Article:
"Ms. Johnson. You're telling me that if I were going to run for President, nobody in this country is going to say, 'We are supposed to be one white nation, and that means we are supposed to be voting against anybody who isn't white, just as we are supposed to be voting against any president who supports secession from the union, tyranny, or injustice. Do you mean to tell me that Congress did not add the word white to the Pledge of Allegiance fifty years ago as a way of putting anybody who was not white at a political disadvantage?"
"Now, Shawn, you obviously know that you don't have to say the Pledge if you don't want to. I'm not asking you to say it. I'm just asking you to stand to show some respect for the good things that this country stands for. A lot of people died to buy you the freedoms you enjoy. Don't you think you owe them a little bit of gratitude?"
The boy bit his lip, and Shelby knew that she had struck a nerve with him. Still, he was not ready to give in. "Do you think that just because I don't have to say that this is one white nation that this means that the pledge is not racist?"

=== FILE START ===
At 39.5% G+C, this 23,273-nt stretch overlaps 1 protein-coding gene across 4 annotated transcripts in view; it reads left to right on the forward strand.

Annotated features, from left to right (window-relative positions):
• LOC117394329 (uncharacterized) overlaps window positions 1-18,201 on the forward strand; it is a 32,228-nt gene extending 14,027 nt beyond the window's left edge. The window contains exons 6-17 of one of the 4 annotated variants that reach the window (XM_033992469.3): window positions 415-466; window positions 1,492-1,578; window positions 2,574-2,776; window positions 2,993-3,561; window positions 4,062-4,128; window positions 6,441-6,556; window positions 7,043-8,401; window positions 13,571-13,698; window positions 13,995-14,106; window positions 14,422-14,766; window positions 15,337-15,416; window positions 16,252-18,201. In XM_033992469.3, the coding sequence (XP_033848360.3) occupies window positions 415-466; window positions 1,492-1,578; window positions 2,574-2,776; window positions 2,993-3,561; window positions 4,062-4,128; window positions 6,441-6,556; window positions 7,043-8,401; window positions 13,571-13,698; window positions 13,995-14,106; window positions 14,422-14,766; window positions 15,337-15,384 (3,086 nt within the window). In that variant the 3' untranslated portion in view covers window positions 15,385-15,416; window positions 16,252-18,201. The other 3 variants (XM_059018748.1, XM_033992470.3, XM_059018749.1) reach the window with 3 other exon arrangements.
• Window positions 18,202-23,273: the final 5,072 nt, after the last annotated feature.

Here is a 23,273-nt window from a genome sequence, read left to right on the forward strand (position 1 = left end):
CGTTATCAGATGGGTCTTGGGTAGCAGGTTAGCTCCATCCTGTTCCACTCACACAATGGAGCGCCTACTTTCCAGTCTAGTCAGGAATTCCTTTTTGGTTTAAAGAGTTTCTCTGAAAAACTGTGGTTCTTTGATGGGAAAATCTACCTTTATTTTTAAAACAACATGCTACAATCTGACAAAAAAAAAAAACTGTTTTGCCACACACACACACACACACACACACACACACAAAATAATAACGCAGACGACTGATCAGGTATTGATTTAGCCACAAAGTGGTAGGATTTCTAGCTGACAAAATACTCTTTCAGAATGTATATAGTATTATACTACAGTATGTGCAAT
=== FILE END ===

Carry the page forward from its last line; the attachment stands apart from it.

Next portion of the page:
"Of course it isn't," Shelby said. "This is a free country. You should show your respect for all the good things this country stands for. You should be proud of those things and show some measure of gratitude to all of those soldiers and citizens that made this a free country."
Shawn looked up again, this time a little longer. "Ms. Johnson, if somebody was about to lead a room full of people in calling you . . . I'm sorry to say this, ma'am but I am just trying to illustrate a point here . . . if he was about to lead a whole room of your fellow teachers in calling you a cheep whore, and somebody said that you should stand and show your respect for what he was doing, would you?"
A couple of the other children snickered and Shelby felt her face grow hot.
"Shawn," she said. He continued to look at his desk. "Shawn! Look at me while I am talking to you."
Shawn showed no signs of moving for a few seconds. Then he let out a long sigh. He put his pen down and sat up straight in his desk. Folding his hands in front of him, he turned toward her and held her gaze. He did not flinch or look away. That did not help, Shelby thought to herself.
One of the other students, sitting on the opposite side of the room, shouted, "You liberals will not be happy until you have removed every sign of the white race from the public square."